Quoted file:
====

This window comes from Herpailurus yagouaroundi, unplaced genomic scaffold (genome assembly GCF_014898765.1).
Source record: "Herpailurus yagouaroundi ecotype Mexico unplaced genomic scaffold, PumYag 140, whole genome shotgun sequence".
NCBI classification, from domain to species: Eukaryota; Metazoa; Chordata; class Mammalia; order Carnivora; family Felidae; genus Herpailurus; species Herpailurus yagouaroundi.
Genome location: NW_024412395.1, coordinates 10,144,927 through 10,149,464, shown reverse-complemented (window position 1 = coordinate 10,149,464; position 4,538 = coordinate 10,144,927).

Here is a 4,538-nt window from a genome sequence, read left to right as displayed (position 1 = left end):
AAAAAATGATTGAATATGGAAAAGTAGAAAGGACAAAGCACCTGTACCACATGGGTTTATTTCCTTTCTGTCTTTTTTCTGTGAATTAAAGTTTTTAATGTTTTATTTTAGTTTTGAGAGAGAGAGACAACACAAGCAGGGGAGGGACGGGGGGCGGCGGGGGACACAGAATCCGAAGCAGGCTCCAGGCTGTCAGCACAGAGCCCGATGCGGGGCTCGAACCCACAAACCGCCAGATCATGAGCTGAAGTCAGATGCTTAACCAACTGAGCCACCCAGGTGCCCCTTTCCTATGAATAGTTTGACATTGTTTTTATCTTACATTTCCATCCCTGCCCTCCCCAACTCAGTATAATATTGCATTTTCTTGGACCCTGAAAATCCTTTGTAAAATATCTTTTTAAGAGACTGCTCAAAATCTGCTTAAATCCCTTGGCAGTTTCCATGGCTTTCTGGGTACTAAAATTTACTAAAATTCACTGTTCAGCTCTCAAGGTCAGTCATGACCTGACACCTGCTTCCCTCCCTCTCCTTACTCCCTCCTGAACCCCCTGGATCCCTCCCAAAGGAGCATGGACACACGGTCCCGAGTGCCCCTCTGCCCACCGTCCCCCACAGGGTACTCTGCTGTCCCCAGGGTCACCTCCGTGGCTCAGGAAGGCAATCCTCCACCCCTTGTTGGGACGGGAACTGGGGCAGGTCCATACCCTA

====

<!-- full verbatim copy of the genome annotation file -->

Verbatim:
This window comes from Herpailurus yagouaroundi, unplaced genomic scaffold (genome assembly GCF_014898765.1).
Source record: "Herpailurus yagouaroundi ecotype Mexico unplaced genomic scaffold, PumYag 140, whole genome shotgun sequence".
NCBI classification, from domain to species: Eukaryota; Metazoa; Chordata; class Mammalia; order Carnivora; family Felidae; genus Herpailurus; species Herpailurus yagouaroundi.
Genome location: NW_024412395.1, coordinates 10,144,927 through 10,149,464, shown reverse-complemented (window position 1 = coordinate 10,149,464; position 4,538 = coordinate 10,144,927).

Here is a 4,538-nt window from a genome sequence, read left to right as displayed (position 1 = left end):
AAAAAATGATTGAATATGGAAAAGTAGAAAGGACAAAGCACCTGTACCACATGGGTTTATTTCCTTTCTGTCTTTTTTCTGTGAATTAAAGTTTTTAATGTTTTATTTTAGTTTTGAGAGAGAGAGACAACACAAGCAGGGGAGGGACGGGGGGCGGCGGGGGACACAGAATCCGAAGCAGGCTCCAGGCTGTCAGCACAGAGCCCGATGCGGGGCTCGAACCCACAAACCGCCAGATCATGAGCTGAAGTCAGATGCTTAACCAACTGAGCCACCCAGGTGCCCCTTTCCTATGAATAGTTTGACATTGTTTTTATCTTACATTTCCATCCCTGCCCTCCCCAACTCAGTATAATATTGCATTTTCTTGGACCCTGAAAATCCTTTGTAAAATATCTTTTTAAGAGACTGCTCAAAATCTGCTTAAATCCCTTGGCAGTTTCCATGGCTTTCTGGGTACTAAAATTTACTAAAATTCACTGTTCAGCTCTCAAGGTCAGTCATGACCTGACACCTGCTTCCCTCCCTCTCCTTACTCCCTCCTGAACCCCCTGGATCCCTCCCAAAGGAGCATGGACACACGGTCCCGAGTGCCCCTCTGCCCACCGTCCCCCACAGGGTACTCTGCTGTCCCCAGGGTCACCTCCGTGGCTCAGGAAGGCAATCCTCCACCCCTTGTTGGGACGGGAACTGGGGCAGGTCCATACCCTA